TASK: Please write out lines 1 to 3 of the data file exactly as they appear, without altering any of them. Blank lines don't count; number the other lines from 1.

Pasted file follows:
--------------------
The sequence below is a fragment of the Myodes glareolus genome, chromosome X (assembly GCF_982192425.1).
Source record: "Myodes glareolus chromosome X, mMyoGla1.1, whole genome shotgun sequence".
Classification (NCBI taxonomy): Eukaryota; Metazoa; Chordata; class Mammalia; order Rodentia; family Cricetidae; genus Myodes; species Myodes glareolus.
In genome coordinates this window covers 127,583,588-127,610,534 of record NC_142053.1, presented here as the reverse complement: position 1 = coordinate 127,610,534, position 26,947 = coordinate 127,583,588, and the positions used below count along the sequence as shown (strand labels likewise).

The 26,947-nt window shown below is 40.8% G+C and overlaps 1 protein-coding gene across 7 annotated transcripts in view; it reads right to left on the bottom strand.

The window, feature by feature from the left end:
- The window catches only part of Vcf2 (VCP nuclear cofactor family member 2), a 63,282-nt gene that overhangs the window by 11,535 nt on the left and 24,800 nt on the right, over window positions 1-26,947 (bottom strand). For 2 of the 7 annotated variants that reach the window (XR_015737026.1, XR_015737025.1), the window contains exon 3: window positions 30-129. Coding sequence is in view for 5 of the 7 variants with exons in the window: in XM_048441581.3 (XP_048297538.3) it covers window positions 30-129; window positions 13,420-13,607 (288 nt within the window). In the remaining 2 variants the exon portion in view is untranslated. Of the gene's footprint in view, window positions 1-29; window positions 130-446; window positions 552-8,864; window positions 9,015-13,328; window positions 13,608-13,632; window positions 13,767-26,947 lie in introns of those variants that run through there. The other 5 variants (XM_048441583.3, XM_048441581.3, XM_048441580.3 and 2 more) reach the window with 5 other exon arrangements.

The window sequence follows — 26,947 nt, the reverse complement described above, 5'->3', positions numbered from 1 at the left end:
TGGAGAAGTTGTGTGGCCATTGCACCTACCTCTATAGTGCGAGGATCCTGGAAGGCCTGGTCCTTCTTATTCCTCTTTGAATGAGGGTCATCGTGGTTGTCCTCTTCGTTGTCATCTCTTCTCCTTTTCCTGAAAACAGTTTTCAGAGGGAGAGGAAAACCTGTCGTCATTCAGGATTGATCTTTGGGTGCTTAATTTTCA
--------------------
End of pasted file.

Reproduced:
The sequence below is a fragment of the Myodes glareolus genome, chromosome X (assembly GCF_982192425.1).
Source record: "Myodes glareolus chromosome X, mMyoGla1.1, whole genome shotgun sequence".
Classification (NCBI taxonomy): Eukaryota; Metazoa; Chordata; class Mammalia; order Rodentia; family Cricetidae; genus Myodes; species Myodes glareolus.